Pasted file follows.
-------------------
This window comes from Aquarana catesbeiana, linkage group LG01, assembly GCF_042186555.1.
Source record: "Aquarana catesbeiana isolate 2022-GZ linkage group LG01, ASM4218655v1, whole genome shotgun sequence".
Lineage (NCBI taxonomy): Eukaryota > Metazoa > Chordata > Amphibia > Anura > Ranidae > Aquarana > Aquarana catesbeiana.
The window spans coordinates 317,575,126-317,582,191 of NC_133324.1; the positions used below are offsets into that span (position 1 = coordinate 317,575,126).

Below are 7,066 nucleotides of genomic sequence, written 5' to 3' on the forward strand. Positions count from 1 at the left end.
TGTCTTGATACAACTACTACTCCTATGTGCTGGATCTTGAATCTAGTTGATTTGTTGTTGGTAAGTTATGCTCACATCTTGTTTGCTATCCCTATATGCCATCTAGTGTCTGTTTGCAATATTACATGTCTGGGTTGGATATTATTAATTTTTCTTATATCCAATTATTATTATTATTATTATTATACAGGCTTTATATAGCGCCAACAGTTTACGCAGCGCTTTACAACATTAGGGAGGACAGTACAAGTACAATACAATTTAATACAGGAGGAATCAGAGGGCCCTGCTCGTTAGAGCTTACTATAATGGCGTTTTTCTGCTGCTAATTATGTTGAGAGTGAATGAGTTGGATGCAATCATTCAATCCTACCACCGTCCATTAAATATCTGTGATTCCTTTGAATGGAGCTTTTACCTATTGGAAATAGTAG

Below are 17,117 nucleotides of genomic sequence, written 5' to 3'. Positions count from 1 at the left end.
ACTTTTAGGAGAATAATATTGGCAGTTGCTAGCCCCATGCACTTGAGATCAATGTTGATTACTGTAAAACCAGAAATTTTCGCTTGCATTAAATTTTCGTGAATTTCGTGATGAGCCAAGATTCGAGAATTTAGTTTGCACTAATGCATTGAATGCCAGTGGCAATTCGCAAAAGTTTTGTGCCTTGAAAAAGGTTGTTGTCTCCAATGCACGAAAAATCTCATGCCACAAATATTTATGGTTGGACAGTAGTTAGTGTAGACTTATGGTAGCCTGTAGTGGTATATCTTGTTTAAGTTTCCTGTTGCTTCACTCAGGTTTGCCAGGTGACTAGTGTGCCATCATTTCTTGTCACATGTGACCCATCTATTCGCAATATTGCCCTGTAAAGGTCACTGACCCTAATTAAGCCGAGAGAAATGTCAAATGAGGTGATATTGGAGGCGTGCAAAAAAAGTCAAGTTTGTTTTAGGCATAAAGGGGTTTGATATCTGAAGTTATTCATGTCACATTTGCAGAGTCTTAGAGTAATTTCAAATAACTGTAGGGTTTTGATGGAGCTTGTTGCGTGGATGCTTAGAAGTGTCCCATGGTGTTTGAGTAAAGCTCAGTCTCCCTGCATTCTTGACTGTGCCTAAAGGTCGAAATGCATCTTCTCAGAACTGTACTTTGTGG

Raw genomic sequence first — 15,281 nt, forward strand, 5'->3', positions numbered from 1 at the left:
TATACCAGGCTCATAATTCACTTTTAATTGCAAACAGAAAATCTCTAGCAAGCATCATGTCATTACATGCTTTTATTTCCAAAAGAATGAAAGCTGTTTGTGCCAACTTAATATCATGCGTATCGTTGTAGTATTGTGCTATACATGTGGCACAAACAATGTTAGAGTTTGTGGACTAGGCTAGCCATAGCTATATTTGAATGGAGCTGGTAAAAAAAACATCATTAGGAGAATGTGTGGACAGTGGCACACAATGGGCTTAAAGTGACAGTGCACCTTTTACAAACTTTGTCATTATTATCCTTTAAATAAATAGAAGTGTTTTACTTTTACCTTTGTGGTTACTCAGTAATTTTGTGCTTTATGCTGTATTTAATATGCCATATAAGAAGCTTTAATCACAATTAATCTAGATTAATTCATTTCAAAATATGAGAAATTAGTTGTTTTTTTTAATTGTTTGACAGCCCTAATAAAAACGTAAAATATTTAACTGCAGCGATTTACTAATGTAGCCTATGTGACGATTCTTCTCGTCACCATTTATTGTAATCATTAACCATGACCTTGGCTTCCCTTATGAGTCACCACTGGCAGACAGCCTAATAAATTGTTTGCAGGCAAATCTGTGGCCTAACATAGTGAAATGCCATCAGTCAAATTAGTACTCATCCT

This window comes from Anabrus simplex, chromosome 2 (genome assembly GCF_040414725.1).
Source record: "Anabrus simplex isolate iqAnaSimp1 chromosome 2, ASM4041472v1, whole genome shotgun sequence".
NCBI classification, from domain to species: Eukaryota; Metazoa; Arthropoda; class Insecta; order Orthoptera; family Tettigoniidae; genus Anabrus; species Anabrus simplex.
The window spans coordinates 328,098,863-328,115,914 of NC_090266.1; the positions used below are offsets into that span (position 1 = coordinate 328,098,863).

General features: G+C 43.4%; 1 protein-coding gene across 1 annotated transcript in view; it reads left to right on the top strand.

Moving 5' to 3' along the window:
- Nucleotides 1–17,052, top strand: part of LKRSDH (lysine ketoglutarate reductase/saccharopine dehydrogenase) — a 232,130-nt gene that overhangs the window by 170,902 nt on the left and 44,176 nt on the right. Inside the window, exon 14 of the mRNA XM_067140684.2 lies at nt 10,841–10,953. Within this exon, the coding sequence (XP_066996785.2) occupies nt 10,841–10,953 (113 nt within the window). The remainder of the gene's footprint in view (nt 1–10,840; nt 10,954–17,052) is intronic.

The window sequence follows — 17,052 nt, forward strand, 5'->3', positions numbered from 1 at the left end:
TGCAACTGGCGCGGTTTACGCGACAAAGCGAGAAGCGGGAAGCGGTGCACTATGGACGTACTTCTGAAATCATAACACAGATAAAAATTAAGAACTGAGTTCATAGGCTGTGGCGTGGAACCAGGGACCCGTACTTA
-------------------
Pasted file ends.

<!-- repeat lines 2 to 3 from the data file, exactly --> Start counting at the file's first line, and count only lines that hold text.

Source record: "Aquarana catesbeiana isolate 2022-GZ linkage group LG01, ASM4218655v1, whole genome shotgun sequence".
Lineage (NCBI taxonomy): Eukaryota > Metazoa > Chordata > Amphibia > Anura > Ranidae > Aquarana > Aquarana catesbeiana.